What does it mean “Judge not, that you be not judged”?


By BibleAsk Team

Judge not, that you be not judged” is one of the most well-known and often quoted teachings of Jesus Christ. Found in the Gospel of Matthew, this verse has sparked much discussion and debate regarding its interpretation and application in the lives of believers. In this exploration, we will delve into the meaning of this statement, examining its context, biblical references, and implications for Christian living, with a focus on passages from the Bible.

Understanding the Context

Before delving into the meaning of “Judge not, that you be not judged,” it is crucial to consider its context within the broader teachings of Jesus. This statement is part of the Sermon on the Mount, a collection of teachings delivered by Jesus to His disciples and the multitudes gathered around Him.

Scriptural Basis:

  • Matthew 7:1-2 (NKJV):Judge not, that you be not judged. For with what judgment you judge, you will be judged; and with the measure you use, it will be measured back to you.”

In these verses, Jesus addresses the issue of judgmentalism among His followers, cautioning against a critical and condemning attitude towards others. The subsequent verses elaborate on this theme, highlighting the importance of self-examination and humility before God.

The Meaning of “Judge Not”

At its core, the command “Judge not” admonishes believers to refrain from passing judgment or condemnation on others. This goes beyond merely making assessments or discerning right from wrong; it pertains to adopting a self-righteous and condemnatory attitude towards others.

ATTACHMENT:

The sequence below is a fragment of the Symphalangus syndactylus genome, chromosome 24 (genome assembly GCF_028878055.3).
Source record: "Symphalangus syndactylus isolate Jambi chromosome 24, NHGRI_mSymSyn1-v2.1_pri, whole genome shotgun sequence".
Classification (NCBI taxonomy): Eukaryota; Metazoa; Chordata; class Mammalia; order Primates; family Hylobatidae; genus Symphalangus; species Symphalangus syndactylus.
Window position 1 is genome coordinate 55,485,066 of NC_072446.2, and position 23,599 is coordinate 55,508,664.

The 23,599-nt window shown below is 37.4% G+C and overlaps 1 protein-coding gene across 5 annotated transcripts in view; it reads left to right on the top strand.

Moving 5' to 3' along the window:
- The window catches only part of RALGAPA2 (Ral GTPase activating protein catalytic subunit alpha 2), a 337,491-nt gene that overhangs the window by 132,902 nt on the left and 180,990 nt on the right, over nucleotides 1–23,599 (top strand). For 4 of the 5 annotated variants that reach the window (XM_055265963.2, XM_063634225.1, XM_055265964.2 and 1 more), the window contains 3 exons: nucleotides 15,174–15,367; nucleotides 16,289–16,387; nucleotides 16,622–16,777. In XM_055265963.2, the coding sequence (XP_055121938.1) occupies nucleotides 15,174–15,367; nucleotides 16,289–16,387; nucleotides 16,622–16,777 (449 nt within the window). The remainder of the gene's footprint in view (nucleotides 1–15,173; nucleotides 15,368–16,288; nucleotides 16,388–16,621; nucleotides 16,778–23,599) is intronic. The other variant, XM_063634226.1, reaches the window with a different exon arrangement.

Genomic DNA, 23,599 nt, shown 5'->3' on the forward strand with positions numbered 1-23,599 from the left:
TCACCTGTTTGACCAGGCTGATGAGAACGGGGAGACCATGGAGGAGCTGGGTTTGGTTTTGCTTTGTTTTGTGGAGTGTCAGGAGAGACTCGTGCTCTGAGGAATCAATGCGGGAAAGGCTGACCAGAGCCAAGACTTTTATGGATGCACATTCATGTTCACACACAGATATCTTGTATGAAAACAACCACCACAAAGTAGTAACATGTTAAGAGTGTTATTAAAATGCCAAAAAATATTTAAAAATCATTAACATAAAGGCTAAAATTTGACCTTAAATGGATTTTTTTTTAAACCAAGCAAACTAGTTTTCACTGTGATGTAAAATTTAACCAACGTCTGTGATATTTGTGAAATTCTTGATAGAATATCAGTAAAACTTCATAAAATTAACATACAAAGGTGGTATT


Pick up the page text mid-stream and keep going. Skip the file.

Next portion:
Scriptural Basis:

  • Romans 14:10 (NKJV): “But why do you judge your brother? Or why do you show contempt for your brother? For we shall all stand before the judgment seat of Christ.”

This verse from the epistle to the Romans underscores the universal accountability of believers before God’s judgment seat, emphasizing the futility of passing judgment on others.

The Principle of Reciprocity

In Matthew 7:1-2, Jesus introduces the principle of reciprocity, stating that the measure by which one judges others will be applied to them in return. This underscores the importance of exercising grace, mercy, and compassion in our interactions with others, recognizing our own need for forgiveness and understanding.

Scriptural Basis:

  • Luke 6:37-38 (NKJV): “Judge not, and you shall not be judged. Condemn not, and you shall not be condemned. Forgive, and you will be forgiven. Give, and it will be given to you: good measure, pressed down, shaken together, and running over will be put into your bosom. For with the same measure that you use, it will be measured back to you.”

In these verses from the Gospel of Luke, Jesus elaborates on the principle of reciprocity, emphasizing the importance of forgiveness and generosity in our relationships with others.

The Need for Self-Examination

While cautioning against judgmentalism, Jesus also encourages believers to engage in self-examination and introspection, acknowledging their own flaws and shortcomings before God.

Scriptural Basis: